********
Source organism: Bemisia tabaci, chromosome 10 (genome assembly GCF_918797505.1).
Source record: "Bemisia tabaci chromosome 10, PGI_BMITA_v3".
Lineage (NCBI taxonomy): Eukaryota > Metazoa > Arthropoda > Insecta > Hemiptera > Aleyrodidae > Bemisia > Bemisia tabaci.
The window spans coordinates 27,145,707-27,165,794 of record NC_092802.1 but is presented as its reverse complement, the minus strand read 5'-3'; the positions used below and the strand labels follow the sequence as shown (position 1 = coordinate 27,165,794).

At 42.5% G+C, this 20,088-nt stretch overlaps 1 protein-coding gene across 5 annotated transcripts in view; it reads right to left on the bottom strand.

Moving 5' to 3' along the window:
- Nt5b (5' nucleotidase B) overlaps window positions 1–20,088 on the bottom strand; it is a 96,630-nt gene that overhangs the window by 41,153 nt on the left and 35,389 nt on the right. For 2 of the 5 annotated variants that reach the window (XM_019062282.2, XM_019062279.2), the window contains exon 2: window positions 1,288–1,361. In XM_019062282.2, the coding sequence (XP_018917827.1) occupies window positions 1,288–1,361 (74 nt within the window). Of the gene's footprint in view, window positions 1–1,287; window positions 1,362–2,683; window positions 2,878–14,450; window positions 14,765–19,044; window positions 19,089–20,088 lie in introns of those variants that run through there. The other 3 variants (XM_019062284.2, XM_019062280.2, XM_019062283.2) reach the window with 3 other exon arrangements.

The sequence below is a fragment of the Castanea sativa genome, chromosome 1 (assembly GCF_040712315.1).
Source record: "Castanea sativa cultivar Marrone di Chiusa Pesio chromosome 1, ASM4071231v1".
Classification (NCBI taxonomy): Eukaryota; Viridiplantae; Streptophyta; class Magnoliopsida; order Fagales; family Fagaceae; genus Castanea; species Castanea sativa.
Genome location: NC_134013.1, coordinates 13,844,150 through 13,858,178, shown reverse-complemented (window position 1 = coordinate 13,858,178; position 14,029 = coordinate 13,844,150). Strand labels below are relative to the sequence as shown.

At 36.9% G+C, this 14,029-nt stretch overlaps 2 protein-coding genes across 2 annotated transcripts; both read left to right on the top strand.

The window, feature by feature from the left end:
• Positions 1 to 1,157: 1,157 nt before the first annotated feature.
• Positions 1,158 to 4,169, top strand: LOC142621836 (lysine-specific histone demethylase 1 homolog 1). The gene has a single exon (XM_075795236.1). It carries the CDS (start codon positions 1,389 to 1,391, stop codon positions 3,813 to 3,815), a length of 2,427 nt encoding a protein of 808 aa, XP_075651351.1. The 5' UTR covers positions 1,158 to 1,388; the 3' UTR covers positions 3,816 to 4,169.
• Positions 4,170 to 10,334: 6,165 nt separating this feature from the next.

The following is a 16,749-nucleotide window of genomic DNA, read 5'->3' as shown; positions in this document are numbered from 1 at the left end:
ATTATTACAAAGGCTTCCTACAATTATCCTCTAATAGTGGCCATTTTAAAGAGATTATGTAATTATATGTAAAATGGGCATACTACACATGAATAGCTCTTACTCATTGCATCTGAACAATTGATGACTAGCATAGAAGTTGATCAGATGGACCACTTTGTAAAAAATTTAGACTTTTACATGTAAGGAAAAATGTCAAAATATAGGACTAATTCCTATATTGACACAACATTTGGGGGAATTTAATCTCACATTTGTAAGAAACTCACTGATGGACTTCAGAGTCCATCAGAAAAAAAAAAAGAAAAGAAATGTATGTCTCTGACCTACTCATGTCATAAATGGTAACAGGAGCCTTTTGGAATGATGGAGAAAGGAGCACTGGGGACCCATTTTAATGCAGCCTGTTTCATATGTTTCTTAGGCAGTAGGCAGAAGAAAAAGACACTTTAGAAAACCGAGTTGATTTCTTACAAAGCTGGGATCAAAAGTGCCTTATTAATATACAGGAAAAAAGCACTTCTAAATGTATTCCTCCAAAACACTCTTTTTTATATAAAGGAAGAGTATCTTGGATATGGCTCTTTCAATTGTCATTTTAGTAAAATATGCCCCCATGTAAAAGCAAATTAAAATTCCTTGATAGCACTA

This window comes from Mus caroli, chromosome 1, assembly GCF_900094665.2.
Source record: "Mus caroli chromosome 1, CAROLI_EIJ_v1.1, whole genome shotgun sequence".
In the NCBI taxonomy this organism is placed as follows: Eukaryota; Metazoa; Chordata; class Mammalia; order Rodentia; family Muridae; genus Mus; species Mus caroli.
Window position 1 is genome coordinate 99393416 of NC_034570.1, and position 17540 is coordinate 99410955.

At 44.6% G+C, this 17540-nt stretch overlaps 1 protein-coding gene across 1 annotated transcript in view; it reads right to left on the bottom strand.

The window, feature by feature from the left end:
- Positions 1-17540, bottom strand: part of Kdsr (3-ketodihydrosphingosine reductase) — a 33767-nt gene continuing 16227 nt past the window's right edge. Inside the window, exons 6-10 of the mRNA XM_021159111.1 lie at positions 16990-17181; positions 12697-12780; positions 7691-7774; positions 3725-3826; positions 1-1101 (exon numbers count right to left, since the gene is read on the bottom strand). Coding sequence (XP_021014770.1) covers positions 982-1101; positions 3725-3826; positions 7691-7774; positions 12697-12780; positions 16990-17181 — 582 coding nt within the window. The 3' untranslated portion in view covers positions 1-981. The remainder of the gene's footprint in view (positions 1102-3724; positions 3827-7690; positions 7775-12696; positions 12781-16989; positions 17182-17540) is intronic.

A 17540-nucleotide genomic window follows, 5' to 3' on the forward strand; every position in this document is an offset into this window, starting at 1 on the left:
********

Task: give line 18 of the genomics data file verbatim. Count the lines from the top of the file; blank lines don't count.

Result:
ATTATTACAAAGGCTTCCTACAATTATCCTCTAATAGTGGCCATTTTAAAGAGATTATGTAATTATATGTAAAATGGGCATACTACACATGAATAGCTCTTACTCATTGCATCTGAACAATTGATGACTAGCATAGAAGTTGATCAGATGGACCACTTTGTAAAAAATTTAGACTTTTACATGTAAGGAAAAATGTCAAAATATAGGACTAATTCCTATATTGACACAACATTTGGGGGAATTTAATCTCACATTTGTAAGAAACTCACTGATGGACTTCAGAGTCCATCAGAAAAAAAAAAAGAAAAGAAATGTATGTCTCTGACCTACTCATGTCATAAATGGTAACAGGAGCCTTTTGGAATGATGGAGAAAGGAGCACTGGGGACCCATTTTAATGCAGCCTGTTTCATATGTTTCTTAGGCAGTAGGCAGAAGAAAAAGACACTTTAGAAAACCGAGTTGATTTCTTACAAAGCTGGGATCAAAAGTGCCTTATTAATATACAGGAAAAAAGCACTTCTAAATGTATTCCTCCAAAACACTCTTTTTTATATAAAGGAAGAGTATCTTGGATATGGCTCTTTCAATTGTCATTTTAGTAAAATATGCCCCCATGTAAAAGCAAATTAAAATTCCTTGATAGCACTA